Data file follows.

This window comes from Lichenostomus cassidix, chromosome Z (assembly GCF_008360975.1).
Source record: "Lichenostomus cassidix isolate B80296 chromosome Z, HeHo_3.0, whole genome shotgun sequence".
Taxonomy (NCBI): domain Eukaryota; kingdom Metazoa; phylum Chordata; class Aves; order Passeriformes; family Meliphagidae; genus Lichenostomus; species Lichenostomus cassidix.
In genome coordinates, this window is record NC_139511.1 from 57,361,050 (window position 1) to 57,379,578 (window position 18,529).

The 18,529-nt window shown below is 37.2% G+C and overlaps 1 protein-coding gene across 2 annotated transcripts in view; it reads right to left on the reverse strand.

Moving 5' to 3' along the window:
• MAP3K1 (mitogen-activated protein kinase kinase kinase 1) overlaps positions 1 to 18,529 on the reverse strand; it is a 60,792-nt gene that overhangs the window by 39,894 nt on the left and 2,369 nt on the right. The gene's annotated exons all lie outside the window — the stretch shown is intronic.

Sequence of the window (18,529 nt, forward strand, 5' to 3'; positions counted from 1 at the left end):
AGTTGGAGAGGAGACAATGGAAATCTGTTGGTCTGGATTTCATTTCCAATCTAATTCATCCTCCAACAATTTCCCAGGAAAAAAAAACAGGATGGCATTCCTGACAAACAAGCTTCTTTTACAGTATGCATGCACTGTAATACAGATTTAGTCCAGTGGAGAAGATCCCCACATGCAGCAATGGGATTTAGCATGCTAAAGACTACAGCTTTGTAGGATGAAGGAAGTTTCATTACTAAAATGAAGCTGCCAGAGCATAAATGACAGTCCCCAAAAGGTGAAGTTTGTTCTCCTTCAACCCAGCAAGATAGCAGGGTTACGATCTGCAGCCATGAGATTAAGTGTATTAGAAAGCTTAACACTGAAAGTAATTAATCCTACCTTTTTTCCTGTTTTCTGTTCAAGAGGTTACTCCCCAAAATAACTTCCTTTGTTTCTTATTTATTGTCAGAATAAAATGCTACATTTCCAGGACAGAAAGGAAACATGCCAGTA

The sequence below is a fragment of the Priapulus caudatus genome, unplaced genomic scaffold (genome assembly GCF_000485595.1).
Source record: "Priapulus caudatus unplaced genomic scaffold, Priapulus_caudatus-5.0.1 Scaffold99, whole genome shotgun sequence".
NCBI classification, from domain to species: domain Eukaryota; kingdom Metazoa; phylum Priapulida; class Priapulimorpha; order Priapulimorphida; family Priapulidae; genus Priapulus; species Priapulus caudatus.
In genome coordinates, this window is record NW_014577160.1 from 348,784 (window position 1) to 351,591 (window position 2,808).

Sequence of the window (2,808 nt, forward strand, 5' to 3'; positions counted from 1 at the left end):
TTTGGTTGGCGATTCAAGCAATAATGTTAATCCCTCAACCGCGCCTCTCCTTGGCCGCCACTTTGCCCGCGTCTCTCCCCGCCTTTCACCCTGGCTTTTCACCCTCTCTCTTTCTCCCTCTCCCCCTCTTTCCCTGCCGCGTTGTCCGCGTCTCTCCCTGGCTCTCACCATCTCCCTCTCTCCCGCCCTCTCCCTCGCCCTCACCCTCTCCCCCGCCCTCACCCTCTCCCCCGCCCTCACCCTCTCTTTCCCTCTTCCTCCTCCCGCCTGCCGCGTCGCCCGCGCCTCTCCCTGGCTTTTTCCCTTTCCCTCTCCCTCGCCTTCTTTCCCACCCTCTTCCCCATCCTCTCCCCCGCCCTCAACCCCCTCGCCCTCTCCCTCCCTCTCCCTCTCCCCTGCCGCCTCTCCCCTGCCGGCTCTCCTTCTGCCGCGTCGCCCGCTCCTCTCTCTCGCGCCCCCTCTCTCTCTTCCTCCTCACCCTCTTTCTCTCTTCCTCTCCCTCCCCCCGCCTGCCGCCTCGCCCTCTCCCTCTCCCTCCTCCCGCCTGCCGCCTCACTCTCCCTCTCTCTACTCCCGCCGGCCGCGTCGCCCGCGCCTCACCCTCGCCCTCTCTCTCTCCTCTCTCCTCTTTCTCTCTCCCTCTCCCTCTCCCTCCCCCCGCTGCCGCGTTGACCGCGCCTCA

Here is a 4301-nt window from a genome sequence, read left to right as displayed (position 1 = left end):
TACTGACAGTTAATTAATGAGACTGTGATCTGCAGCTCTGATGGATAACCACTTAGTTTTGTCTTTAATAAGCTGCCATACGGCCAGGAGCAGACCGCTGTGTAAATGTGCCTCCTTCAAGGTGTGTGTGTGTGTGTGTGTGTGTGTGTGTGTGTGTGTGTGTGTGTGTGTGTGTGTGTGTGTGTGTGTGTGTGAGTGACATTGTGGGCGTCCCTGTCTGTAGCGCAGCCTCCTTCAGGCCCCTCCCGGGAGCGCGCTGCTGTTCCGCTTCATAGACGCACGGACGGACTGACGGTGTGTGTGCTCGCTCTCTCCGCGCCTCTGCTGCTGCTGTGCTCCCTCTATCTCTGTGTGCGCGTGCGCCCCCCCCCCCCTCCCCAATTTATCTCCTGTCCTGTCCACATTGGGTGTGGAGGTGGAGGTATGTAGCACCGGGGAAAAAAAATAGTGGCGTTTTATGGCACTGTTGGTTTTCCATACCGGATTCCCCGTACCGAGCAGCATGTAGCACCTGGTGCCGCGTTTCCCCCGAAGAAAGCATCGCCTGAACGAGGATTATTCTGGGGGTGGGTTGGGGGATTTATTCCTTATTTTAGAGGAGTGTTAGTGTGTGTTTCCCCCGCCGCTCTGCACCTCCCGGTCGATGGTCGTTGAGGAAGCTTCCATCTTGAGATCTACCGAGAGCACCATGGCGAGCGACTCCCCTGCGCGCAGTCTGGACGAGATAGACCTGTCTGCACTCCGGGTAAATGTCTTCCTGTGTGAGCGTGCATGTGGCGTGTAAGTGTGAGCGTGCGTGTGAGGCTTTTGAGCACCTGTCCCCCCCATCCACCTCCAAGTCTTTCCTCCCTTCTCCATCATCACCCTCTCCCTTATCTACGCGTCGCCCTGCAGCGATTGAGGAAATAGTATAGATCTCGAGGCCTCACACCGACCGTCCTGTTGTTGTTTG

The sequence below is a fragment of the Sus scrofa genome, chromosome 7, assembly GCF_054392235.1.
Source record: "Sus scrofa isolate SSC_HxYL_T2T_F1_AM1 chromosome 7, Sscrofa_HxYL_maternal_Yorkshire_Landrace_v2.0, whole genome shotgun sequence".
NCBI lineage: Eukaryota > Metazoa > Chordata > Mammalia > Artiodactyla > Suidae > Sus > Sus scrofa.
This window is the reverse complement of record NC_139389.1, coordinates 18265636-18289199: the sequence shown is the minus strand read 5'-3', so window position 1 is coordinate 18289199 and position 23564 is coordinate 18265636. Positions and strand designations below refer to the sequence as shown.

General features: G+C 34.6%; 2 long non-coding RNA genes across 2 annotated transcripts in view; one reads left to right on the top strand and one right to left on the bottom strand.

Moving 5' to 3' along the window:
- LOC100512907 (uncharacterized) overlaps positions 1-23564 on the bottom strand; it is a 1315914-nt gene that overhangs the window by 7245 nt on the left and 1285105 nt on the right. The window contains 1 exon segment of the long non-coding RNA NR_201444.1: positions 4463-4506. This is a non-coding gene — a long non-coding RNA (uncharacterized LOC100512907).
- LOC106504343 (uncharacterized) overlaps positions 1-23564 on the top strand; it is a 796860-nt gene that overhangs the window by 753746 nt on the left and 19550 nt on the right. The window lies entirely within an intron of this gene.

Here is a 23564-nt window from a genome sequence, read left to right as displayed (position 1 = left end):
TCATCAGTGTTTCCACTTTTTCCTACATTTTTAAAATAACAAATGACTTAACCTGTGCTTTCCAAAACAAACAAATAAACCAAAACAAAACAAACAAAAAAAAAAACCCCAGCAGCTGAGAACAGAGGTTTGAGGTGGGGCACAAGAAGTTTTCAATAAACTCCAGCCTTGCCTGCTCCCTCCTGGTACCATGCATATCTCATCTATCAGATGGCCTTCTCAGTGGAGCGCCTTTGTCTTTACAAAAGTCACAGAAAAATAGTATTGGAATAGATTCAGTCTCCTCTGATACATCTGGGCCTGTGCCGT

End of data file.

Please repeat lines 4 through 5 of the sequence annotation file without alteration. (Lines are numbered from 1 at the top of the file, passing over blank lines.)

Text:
In genome coordinates, this window is record NC_139511.1 from 57,361,050 (window position 1) to 57,379,578 (window position 18,529).

The 18,529-nt window shown below is 37.2% G+C and overlaps 1 protein-coding gene across 2 annotated transcripts in view; it reads right to left on the reverse strand.